The study, from Nominet, comes as it is reported that leaked documents reveal a raft of new education measures are set to be announced, which include a crackdown on student behaviour through banning of mobile phones.
The study shows that six in ten 18-24 year olds (60%) think there should be a national policy on limiting access to smartphones and social media in schools.
Almost seven in ten (68%) also want lessons on how to safely use social media and messaging apps included in the national curriculum.
With children across most of the UK returning for a new academic year next week, the findings reflect how young people’s lives have been affected by technology, particularly social media – an area which over half (56%) of 18-24 year olds believe negatively affects children.
Banning, or limiting access to smartphones during the school day, and providing lessons on the pitfalls of social media could help alleviate some of the bullying, mental health and societal issues many young people are worried about.
- Over a third (37%) of 18-24s say they have been negatively affected by social media
- 30% say they have been bullied via social media, and 65% know people that have been victims
- 43% say they feel under pressure to impress friends and followers online
- Almost three quarters (74%) say social media is driving fake news, and 78% think fake news changes how people vote (up from 67% and 70% in 2017 respectively)
- 55% think social media is creating more social and political divides in society than not
- 58% believe technology is destroying the art of conversation
Despite their concerns over social media, young people remain positive overall about technology, with 76% of 18-24s saying it has helped in all areas of their lives.
Commenting on the research, Russell Haworth, CEO, Nominet said: “Technology evolves at such a rate that it can be hard to keep track of exactly how it’s affecting our day to day lives. But among us, young people – who have never known a time without the internet – have unique insights into how we can make it work better for everyone. We must learn from those who’ve navigated the pros and cons of growing up with technology and understand its impact, and who are now able to impart their knowledge for benefit of other young people.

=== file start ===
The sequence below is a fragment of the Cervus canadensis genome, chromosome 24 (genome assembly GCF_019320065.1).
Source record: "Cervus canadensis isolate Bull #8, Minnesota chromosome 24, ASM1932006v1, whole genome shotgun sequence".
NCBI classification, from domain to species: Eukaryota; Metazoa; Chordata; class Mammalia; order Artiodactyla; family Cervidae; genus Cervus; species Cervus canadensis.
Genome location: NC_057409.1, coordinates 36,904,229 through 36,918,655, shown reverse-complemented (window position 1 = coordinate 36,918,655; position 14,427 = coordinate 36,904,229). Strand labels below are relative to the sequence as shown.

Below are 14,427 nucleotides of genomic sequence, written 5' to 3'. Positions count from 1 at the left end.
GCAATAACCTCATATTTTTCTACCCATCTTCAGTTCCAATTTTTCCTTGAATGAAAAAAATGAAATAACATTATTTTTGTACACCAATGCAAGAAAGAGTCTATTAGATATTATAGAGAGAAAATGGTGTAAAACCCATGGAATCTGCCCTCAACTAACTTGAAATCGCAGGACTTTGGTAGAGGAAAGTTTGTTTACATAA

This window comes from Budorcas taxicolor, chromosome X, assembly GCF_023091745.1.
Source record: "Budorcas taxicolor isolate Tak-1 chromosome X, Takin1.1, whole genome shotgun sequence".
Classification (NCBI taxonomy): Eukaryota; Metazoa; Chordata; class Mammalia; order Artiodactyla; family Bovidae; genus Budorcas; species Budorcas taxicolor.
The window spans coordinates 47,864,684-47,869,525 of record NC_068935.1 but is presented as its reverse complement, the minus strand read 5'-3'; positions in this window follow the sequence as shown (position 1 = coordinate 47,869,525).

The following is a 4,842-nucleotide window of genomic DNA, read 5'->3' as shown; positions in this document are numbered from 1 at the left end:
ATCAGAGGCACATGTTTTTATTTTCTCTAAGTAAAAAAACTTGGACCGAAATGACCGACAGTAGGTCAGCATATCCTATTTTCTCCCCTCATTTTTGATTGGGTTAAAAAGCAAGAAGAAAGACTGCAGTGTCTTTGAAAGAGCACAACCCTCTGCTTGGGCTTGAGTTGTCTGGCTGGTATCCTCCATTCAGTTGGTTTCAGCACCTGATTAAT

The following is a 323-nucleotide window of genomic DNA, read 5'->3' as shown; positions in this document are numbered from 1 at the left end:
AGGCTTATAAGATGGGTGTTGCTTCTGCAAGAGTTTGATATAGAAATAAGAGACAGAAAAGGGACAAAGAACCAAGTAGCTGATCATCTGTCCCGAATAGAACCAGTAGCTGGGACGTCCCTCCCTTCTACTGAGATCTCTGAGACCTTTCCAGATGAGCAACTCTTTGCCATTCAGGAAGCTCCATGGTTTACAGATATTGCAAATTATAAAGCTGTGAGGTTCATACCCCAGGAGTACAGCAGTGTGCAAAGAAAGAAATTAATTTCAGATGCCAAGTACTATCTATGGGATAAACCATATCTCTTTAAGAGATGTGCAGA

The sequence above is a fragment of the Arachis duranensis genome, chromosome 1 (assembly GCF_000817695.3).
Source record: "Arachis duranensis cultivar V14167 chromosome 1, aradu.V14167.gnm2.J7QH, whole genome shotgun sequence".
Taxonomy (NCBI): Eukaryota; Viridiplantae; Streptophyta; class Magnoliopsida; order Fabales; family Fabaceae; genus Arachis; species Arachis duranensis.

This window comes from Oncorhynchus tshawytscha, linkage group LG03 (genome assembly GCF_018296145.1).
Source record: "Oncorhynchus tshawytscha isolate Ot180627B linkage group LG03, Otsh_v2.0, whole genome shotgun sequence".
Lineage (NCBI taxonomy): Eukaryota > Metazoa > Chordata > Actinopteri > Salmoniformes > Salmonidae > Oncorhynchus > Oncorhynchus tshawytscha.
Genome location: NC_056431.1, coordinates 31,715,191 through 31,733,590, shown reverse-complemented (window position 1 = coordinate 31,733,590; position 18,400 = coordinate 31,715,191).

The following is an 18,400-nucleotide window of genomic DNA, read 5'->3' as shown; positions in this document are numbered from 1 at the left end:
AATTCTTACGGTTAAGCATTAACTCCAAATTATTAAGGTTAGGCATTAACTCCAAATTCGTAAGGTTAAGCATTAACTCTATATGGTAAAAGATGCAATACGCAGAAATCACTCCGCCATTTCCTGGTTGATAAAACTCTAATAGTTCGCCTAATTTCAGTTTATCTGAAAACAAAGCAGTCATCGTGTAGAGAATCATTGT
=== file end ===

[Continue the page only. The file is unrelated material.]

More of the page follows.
“It’s clear that smartphone and social media access within the school gates is a particularly thorny subject but one worthy of discussion. Previous research has found that teachers spend the equivalent of 11 days’ teaching time per year dealing with smartphone based disruption, while other studies have shown that students in schools which ban phones earn higher test scores.
“We should listen to young people’s ideas on how to solve the technology challenges we face as a nation – after all, they are the future business owners and leaders the UK will rely on to help us build a safer and more secure digital future.”
Matt Jones, Principal, Ark Globe Academy – a leading school based in Southwark explains: “Today’s online world is presenting our students with challenges and opportunities many of us could never have dreamed of when we were in education. It’s crucial that we do more to consider how technology is affecting them and that we listen to their ideas on how we can make technology a positive experience for everyone. We already have advanced policies in place here to deal with the challenges from social media, but I welcome the UK-wide introduction of the government’s compulsory health education lessons next year. They will guide and upskill other young people and adults who work with them to be safe online and help them better navigate the internet and its challenges.”
The findings are from Nominet’s Digital Futures research, which examines the conflict between the benefits that have been enabled by technology and the implications it has for personal relationships and wider society. It seeks to encourage debate on what matters most, as we chart a course towards a vibrant digital future in the UK.
About the research
Nominet commissioned PDS (Populus Data Solutions) to survey a sample of 2,080 UK adults including 505 aged 18-24 and 1,032 UK children aged 11-17 to encourage debate on what matters most as we shape our digital future in the UK. The research was conducted online between 30th January and 6th of February 2019 and addressed several key themes including the impact of technology, digital ability and willingness, digital & society, social media and inclusivity & the workplace.